The setting isn’t random; barbershops have long been community hubs among Black Americans, and Irby finds that Black boys visit their local shops once or twice a month. “We are putting books in a male-centered space,” Irby said. “Less than 2% of teachers are Black males and many Black boys are raised by single moms. Black boys don’t see Black men reading.”

Going beyond the barbershop 

Fast forward ten years, and Barbershop Books has distributed over 50,000 books throughout the United States, engaging more than 10,000 children every year. The organization has also expanded its offerings with two additional programs. Reading So Lit is a web-based “reading identity exploration and assessment platform” that helps students in grades preK-5 better understand their own reading preferences. In turn, the data gathered helps educators curate their school reading selections, personalize their lessons, and increase overall literacy. Barbershop Books also offers a comprehensive E-Library with additional resources, including “diverse, independently published e-books” and “storytime videos” in which educators read children’s books out loud.

Barbershop Books’ contributions to children’s literacy haven’t gone unnoticed. The organization has been featured on CNN, MSNBC, The Daily Show, Today with Hoda and Jenna, and more. It’s been awarded the Innovations in Reading Prize by the National Book Foundation, and The New York Times praised the organization for “creating literary spaces in places where children find themselves with time on their hands.”

Despite setbacks in literacy rates — the COVID-19 pandemic resulted in millions more children falling behind — Irby and his team remain devoted to their mission. In fact, the creation of Barbershop Books’ E-Library was a direct response to pandemic lockdowns, which left schools, libraries, and barbershops out of reach for millions of vulnerable children. What was once a one-man operation has grown into a six-person executive team with a Board of Directors. And what started at a single Brooklyn barbershop has expanded to over a dozen states and counting.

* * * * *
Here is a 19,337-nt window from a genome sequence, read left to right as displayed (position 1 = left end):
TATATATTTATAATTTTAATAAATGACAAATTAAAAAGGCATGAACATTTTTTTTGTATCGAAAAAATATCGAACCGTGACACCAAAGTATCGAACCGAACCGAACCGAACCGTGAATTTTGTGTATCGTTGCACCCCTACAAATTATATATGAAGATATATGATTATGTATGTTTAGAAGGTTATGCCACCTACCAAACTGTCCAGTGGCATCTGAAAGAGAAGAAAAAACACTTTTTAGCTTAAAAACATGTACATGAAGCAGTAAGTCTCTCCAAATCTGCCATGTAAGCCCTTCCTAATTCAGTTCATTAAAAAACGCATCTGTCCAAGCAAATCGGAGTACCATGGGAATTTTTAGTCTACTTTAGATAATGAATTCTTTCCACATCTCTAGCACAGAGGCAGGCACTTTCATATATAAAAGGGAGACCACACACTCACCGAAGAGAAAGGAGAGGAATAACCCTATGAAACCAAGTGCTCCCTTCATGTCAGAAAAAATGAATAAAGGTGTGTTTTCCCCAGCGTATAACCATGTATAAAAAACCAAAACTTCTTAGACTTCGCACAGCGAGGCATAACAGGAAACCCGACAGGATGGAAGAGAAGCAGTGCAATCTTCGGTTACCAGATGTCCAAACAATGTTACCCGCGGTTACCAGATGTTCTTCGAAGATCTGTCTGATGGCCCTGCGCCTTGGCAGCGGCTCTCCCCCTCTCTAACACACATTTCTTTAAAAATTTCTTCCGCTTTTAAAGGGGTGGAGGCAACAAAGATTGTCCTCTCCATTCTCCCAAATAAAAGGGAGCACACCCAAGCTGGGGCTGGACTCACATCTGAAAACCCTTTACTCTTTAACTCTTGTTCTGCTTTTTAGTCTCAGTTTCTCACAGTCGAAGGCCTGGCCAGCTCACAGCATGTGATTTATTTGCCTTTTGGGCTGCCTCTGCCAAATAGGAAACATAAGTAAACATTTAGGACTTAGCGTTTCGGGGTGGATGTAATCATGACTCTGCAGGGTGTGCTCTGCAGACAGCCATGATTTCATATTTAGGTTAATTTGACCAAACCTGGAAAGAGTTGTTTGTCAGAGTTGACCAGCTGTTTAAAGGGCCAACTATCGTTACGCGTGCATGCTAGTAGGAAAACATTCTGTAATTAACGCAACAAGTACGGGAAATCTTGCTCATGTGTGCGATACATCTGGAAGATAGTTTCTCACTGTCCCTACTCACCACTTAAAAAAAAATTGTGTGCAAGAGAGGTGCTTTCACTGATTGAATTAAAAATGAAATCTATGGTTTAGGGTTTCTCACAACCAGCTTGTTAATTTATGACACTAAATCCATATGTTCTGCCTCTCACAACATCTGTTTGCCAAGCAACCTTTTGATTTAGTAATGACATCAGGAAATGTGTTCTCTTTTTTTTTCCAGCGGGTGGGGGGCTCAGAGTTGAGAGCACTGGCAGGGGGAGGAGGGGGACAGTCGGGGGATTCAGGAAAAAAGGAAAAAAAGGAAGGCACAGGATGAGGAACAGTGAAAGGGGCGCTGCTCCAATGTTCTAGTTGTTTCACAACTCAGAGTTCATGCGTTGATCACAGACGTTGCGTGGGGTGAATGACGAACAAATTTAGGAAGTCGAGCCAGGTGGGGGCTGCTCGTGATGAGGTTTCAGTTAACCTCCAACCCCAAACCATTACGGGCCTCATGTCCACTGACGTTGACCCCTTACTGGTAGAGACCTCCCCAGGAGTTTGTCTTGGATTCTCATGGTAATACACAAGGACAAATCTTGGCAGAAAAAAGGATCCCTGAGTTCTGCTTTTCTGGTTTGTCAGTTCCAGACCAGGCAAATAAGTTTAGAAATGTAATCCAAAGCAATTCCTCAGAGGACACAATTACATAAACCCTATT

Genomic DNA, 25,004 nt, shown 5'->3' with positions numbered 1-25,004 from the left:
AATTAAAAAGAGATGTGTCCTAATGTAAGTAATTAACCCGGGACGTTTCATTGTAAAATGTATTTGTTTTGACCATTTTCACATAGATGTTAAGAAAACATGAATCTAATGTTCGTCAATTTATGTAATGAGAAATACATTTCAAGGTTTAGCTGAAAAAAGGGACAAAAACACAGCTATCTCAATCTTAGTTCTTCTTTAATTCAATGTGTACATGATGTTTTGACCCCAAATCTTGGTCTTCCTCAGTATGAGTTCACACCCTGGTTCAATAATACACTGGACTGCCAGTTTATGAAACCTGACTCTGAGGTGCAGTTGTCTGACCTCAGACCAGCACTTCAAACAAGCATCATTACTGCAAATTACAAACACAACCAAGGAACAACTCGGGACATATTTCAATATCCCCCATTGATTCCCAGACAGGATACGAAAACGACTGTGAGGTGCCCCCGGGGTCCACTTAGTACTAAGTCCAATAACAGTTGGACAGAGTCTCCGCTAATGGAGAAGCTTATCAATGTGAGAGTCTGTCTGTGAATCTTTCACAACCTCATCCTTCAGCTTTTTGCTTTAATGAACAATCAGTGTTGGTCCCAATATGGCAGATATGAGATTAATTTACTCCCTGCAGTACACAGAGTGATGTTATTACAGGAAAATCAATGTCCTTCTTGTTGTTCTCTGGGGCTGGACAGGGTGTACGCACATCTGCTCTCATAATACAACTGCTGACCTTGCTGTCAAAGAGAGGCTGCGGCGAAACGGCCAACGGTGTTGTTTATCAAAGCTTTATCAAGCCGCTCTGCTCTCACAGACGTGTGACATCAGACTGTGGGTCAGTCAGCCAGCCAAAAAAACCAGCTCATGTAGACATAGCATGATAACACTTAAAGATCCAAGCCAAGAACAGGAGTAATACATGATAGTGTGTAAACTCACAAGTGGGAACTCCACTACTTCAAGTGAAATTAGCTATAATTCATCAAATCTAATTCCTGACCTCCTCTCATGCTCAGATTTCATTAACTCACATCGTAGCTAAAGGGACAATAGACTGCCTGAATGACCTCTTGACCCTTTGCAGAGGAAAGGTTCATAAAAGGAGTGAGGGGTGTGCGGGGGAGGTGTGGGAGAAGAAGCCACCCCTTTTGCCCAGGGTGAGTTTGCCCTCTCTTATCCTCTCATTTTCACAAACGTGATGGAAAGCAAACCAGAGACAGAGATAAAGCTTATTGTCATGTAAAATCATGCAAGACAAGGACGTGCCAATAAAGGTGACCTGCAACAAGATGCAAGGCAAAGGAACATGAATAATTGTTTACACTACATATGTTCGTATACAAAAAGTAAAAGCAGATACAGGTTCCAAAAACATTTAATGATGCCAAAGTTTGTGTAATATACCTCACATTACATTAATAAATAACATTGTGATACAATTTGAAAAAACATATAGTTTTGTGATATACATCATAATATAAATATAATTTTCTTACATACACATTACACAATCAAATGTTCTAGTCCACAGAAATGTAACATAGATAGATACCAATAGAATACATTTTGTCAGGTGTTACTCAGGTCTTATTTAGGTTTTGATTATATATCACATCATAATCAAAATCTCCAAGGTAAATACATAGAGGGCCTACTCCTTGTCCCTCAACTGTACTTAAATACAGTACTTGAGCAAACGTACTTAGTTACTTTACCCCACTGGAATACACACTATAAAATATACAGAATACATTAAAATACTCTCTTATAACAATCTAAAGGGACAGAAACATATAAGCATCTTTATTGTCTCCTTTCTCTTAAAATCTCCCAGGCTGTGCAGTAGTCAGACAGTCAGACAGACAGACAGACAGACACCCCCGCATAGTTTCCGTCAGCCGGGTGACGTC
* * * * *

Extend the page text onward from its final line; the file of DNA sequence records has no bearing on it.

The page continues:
How to get involved

Like many nonprofits, Barbershop Books relies heavily on donations from the public. Making a donation is one great way to support a fellow member of the self-care community, but you could also share information about Barbershop Books on your website or in your next email blast.  However, that’s not the only way you can support the organization. Barbershop Books is always looking for community partnerships that will help them bring the program to more cities and works with educators to bring Reading So Lit to classrooms. You can also recommend a barbershop: your own, a colleague’s, or even just one in your neighborhood.

In an October 2022 blog post, Barbershop Books stressed the need for more diverse reading materials: “Data from Scholastic shows that reading diverse stories at a young age is essential to early childhood education. By reading diverse books, children can see themselves and their communities from a larger lens, lending compassion, empathy, and understanding to their cultural experiences and history.” By bringing these stories to barbershops, classrooms, and homes throughout the United States, Barbershop Books is doing its part to bridge the literary gap and inspire a love of reading in thousands of vulnerable children.